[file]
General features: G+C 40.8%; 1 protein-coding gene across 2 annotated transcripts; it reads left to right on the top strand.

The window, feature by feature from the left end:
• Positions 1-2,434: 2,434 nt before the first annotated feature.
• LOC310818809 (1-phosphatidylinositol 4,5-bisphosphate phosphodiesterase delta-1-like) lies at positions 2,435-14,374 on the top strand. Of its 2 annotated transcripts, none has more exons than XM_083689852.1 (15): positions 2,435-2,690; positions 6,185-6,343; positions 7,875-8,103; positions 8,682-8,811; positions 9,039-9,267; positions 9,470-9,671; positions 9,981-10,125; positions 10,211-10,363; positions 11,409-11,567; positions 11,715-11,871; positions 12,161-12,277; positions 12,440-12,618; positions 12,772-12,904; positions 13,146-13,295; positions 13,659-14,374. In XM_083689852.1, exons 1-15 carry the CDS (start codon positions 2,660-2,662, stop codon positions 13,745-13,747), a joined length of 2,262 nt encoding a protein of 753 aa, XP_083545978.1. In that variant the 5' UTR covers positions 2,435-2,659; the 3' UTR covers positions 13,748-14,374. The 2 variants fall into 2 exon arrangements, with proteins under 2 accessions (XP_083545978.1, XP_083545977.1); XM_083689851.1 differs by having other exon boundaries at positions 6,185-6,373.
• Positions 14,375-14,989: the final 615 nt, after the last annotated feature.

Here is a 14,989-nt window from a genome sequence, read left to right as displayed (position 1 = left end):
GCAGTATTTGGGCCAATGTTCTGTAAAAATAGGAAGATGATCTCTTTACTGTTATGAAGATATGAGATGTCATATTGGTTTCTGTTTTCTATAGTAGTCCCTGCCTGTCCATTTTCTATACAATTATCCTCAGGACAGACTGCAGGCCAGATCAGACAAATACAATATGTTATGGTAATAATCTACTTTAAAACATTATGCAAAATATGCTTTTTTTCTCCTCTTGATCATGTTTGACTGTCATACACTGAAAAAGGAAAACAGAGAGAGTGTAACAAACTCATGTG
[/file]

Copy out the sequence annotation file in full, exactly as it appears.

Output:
General features: G+C 40.8%; 1 protein-coding gene across 2 annotated transcripts; it reads left to right on the top strand.

The window, feature by feature from the left end:
• Positions 1-2,434: 2,434 nt before the first annotated feature.
• LOC310818809 (1-phosphatidylinositol 4,5-bisphosphate phosphodiesterase delta-1-like) lies at positions 2,435-14,374 on the top strand. Of its 2 annotated transcripts, none has more exons than XM_083689852.1 (15): positions 2,435-2,690; positions 6,185-6,343; positions 7,875-8,103; positions 8,682-8,811; positions 9,039-9,267; positions 9,470-9,671; positions 9,981-10,125; positions 10,211-10,363; positions 11,409-11,567; positions 11,715-11,871; positions 12,161-12,277; positions 12,440-12,618; positions 12,772-12,904; positions 13,146-13,295; positions 13,659-14,374. In XM_083689852.1, exons 1-15 carry the CDS (start codon positions 2,660-2,662, stop codon positions 13,745-13,747), a joined length of 2,262 nt encoding a protein of 753 aa, XP_083545978.1. In that variant the 5' UTR covers positions 2,435-2,659; the 3' UTR covers positions 13,748-14,374. The 2 variants fall into 2 exon arrangements, with proteins under 2 accessions (XP_083545978.1, XP_083545977.1); XM_083689851.1 differs by having other exon boundaries at positions 6,185-6,373.
• Positions 14,375-14,989: the final 615 nt, after the last annotated feature.

Here is a 14,989-nt window from a genome sequence, read left to right as displayed (position 1 = left end):
GCAGTATTTGGGCCAATGTTCTGTAAAAATAGGAAGATGATCTCTTTACTGTTATGAAGATATGAGATGTCATATTGGTTTCTGTTTTCTATAGTAGTCCCTGCCTGTCCATTTTCTATACAATTATCCTCAGGACAGACTGCAGGCCAGATCAGACAAATACAATATGTTATGGTAATAATCTACTTTAAAACATTATGCAAAATATGCTTTTTTTCTCCTCTTGATCATGTTTGACTGTCATACACTGAAAAAGGAAAACAGAGAGAGTGTAACAAACTCATGTG